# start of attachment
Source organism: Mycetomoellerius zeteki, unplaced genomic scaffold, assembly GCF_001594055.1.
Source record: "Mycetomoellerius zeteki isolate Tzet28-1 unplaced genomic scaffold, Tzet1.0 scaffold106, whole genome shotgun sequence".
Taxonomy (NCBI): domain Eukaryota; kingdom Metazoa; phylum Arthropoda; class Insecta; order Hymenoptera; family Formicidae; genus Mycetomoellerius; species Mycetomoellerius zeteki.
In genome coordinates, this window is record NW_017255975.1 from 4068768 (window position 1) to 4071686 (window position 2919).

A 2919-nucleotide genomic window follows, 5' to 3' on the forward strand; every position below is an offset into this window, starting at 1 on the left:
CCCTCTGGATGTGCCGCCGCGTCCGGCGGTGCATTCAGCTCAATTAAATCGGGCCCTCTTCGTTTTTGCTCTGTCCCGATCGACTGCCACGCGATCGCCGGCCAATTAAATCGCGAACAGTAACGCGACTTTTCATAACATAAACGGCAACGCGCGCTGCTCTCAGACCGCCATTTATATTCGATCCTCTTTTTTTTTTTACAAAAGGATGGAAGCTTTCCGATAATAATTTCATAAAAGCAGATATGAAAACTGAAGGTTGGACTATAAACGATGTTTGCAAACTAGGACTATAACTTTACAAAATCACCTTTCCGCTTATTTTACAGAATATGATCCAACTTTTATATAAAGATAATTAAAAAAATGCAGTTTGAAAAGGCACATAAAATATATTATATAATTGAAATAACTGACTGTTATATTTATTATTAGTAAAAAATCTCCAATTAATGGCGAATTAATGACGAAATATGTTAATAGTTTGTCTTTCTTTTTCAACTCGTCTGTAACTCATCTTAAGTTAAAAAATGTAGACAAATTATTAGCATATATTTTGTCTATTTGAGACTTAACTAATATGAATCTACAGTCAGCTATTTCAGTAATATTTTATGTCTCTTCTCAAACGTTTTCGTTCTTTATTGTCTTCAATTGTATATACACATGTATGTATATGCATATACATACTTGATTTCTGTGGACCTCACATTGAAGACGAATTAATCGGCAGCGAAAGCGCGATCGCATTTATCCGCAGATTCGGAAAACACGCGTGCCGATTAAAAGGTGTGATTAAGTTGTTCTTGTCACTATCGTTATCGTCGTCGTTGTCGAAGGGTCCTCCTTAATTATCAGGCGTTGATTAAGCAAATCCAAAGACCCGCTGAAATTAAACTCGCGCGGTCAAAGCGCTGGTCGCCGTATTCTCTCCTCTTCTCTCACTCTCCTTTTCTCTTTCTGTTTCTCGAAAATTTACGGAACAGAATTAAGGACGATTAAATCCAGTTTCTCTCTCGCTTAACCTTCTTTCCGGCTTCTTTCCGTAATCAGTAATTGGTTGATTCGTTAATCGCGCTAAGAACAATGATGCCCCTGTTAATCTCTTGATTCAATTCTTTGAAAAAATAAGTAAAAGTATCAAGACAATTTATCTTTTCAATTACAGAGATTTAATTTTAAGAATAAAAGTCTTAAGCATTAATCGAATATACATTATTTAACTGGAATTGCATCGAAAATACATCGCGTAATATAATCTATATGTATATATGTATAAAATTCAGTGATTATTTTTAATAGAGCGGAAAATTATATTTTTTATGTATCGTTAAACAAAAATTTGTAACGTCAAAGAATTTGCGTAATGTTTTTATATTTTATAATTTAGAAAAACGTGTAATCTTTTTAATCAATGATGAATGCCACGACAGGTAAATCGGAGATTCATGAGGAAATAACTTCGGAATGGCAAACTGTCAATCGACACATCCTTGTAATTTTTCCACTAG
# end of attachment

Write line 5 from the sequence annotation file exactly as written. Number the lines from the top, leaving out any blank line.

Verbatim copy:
A 2919-nucleotide genomic window follows, 5' to 3' on the forward strand; every position below is an offset into this window, starting at 1 on the left: